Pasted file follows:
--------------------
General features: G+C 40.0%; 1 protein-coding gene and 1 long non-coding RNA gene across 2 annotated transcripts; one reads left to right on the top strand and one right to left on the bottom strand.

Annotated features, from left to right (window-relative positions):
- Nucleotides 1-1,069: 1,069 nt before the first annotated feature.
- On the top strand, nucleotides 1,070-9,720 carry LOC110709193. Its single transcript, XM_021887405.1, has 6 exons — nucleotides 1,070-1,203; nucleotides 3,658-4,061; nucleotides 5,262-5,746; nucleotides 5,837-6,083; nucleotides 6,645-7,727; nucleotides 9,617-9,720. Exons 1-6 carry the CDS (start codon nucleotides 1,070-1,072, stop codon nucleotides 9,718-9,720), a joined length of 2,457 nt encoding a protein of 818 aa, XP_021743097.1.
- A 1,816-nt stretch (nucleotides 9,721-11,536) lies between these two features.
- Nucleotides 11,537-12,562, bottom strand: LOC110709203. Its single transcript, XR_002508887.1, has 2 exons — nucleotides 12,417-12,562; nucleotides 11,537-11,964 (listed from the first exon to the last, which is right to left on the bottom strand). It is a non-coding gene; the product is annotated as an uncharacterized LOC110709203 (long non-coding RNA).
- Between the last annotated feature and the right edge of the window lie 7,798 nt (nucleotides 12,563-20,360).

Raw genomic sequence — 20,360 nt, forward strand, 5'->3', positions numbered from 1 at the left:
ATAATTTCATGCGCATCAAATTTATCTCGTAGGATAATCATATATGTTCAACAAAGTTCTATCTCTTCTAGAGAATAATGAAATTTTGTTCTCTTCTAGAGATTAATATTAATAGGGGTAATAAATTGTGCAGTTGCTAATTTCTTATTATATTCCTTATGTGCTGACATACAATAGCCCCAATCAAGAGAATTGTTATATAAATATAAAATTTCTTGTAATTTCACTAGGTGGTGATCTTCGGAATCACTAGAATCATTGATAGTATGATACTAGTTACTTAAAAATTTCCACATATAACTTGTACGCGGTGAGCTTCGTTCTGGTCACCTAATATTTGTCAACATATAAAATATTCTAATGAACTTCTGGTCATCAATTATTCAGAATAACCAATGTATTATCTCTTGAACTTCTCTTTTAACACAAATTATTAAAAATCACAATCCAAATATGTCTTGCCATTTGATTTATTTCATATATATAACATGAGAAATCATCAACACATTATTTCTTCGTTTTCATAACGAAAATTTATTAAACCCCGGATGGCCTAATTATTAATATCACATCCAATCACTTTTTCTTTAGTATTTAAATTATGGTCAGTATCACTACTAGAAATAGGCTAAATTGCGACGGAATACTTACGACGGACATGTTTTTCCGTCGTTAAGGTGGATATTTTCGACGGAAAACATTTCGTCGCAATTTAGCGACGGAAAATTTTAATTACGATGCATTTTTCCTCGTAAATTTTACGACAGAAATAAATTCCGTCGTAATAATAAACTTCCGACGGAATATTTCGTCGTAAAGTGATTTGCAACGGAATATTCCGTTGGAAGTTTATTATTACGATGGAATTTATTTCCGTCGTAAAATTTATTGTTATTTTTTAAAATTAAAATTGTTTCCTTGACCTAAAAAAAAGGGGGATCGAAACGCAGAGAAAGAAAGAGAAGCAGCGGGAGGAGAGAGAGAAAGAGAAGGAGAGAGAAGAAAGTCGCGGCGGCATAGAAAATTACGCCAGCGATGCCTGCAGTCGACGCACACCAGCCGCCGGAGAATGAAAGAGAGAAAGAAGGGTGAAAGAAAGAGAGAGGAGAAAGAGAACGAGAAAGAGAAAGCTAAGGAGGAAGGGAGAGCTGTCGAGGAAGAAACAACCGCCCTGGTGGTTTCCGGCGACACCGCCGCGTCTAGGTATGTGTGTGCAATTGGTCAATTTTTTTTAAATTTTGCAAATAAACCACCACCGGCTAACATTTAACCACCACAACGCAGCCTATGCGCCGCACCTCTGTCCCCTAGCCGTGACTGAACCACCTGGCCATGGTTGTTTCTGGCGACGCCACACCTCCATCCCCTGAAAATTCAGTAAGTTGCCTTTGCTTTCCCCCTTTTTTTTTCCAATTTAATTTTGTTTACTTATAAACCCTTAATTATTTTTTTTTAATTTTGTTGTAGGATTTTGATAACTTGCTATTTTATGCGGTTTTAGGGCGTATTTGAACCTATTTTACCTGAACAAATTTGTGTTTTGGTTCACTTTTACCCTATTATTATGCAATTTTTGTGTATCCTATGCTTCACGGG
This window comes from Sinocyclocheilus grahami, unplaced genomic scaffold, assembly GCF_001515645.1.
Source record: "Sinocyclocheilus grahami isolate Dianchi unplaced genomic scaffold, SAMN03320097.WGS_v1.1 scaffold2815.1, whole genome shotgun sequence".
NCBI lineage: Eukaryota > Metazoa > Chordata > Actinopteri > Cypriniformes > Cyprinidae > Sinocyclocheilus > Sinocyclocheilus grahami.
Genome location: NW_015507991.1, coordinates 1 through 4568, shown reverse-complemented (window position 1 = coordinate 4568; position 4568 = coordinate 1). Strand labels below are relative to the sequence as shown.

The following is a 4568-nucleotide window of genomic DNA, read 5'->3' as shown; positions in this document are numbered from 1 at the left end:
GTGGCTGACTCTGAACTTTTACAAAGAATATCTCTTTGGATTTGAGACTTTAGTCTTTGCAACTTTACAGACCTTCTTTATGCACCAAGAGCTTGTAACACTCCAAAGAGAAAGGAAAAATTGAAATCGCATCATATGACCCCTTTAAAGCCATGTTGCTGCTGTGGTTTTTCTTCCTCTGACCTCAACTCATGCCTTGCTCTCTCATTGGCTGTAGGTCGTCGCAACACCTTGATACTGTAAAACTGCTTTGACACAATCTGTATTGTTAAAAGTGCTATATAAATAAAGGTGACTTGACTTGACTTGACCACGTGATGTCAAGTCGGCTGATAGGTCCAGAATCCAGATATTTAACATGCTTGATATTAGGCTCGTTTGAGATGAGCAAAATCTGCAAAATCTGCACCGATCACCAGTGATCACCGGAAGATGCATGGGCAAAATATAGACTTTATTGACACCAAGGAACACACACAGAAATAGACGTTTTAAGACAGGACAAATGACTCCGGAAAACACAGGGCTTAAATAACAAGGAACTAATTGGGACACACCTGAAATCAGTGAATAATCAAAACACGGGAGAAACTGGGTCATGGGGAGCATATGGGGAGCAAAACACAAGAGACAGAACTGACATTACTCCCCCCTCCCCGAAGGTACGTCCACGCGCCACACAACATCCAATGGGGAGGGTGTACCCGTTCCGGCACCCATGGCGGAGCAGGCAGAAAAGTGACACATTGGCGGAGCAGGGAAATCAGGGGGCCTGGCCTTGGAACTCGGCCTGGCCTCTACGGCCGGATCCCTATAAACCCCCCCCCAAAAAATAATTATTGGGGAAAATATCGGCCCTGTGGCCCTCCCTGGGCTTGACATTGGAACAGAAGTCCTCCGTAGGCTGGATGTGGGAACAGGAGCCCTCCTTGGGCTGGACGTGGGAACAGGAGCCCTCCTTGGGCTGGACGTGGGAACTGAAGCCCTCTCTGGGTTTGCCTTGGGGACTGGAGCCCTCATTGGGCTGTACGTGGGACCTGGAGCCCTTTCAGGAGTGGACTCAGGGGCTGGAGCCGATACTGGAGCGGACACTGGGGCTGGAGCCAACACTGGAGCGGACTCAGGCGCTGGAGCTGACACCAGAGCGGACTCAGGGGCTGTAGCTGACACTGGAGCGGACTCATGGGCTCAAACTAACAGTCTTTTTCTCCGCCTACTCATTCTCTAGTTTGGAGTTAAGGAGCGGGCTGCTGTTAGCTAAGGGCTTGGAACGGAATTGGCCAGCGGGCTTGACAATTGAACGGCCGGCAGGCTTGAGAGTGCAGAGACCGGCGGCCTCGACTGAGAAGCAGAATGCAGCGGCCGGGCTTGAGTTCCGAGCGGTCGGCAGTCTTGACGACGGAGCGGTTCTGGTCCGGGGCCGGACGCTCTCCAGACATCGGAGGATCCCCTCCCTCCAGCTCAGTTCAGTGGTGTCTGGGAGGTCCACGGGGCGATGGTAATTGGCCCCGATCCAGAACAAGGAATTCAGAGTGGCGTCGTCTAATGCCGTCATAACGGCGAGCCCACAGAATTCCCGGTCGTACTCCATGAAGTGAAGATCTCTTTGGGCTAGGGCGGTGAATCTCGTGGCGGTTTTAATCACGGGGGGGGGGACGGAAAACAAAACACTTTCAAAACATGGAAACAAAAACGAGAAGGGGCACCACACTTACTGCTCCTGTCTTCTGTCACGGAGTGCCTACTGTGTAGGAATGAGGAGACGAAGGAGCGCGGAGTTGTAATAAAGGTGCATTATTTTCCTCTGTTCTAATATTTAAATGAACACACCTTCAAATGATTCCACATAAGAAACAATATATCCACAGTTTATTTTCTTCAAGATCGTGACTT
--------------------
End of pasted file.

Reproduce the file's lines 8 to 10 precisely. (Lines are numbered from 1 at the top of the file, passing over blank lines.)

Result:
Raw genomic sequence — 20,360 nt, forward strand, 5'->3', positions numbered from 1 at the left:
ATAATTTCATGCGCATCAAATTTATCTCGTAGGATAATCATATATGTTCAACAAAGTTCTATCTCTTCTAGAGAATAATGAAATTTTGTTCTCTTCTAGAGATTAATATTAATAGGGGTAATAAATTGTGCAGTTGCTAATTTCTTATTATATTCCTTATGTGCTGACATACAATAGCCCCAATCAAGAGAATTGTTATATAAATATAAAATTTCTTGTAATTTCACTAGGTGGTGATCTTCGGAATCACTAGAATCATTGATAGTATGATACTAGTTACTTAAAAATTTCCACATATAACTTGTACGCGGTGAGCTTCGTTCTGGTCACCTAATATTTGTCAACATATAAAATATTCTAATGAACTTCTGGTCATCAATTATTCAGAATAACCAATGTATTATCTCTTGAACTTCTCTTTTAACACAAATTATTAAAAATCACAATCCAAATATGTCTTGCCATTTGATTTATTTCATATATATAACATGAGAAATCATCAACACATTATTTCTTCGTTTTCATAACGAAAATTTATTAAACCCCGGATGGCCTAATTATTAATATCACATCCAATCACTTTTTCTTTAGTATTTAAATTATGGTCAGTATCACTACTAGAAATAGGCTAAATTGCGACGGAATACTTACGACGGACATGTTTTTCCGTCGTTAAGGTGGATATTTTCGACGGAAAACATTTCGTCGCAATTTAGCGACGGAAAATTTTAATTACGATGCATTTTTCCTCGTAAATTTTACGACAGAAATAAATTCCGTCGTAATAATAAACTTCCGACGGAATATTTCGTCGTAAAGTGATTTGCAACGGAATATTCCGTTGGAAGTTTATTATTACGATGGAATTTATTTCCGTCGTAAAATTTATTGTTATTTTTTAAAATTAAAATTGTTTCCTTGACCTAAAAAAAAGGGGGATCGAAACGCAGAGAAAGAAAGAGAAGCAGCGGGAGGAGAGAGAGAAAGAGAAGGAGAGAGAAGAAAGTCGCGGCGGCATAGAAAATTACGCCAGCGATGCCTGCAGTCGACGCACACCAGCCGCCGGAGAATGAAAGAGAGAAAGAAGGGTGAAAGAAAGAGAGAGGAGAAAGAGAACGAGAAAGAGAAAGCTAAGGAGGAAGGGAGAGCTGTCGAGGAAGAAACAACCGCCCTGGTGGTTTCCGGCGACACCGCCGCGTCTAGGTATGTGTGTGCAATTGGTCAATTTTTTTTAAATTTTGCAAATAAACCACCACCGGCTAACATTTAACCACCACAACGCAGCCTATGCGCCGCACCTCTGTCCCCTAGCCGTGACTGAACCACCTGGCCATGGTTGTTTCTGGCGACGCCACACCTCCATCCCCTGAAAATTCAGTAAGTTGCCTTTGCTTTCCCCCTTTTTTTTTCCAATTTAATTTTGTTTACTTATAAACCCTTAATTATTTTTTTTTAATTTTGTTGTAGGATTTTGATAACTTGCTATTTTATGCGGTTTTAGGGCGTATTTGAACCTATTTTACCTGAACAAATTTGTGTTTTGGTTCACTTTTACCCTATTATTATGCAATTTTTGTGTATCCTATGCTTCACGGG
This window comes from Sinocyclocheilus grahami, unplaced genomic scaffold, assembly GCF_001515645.1.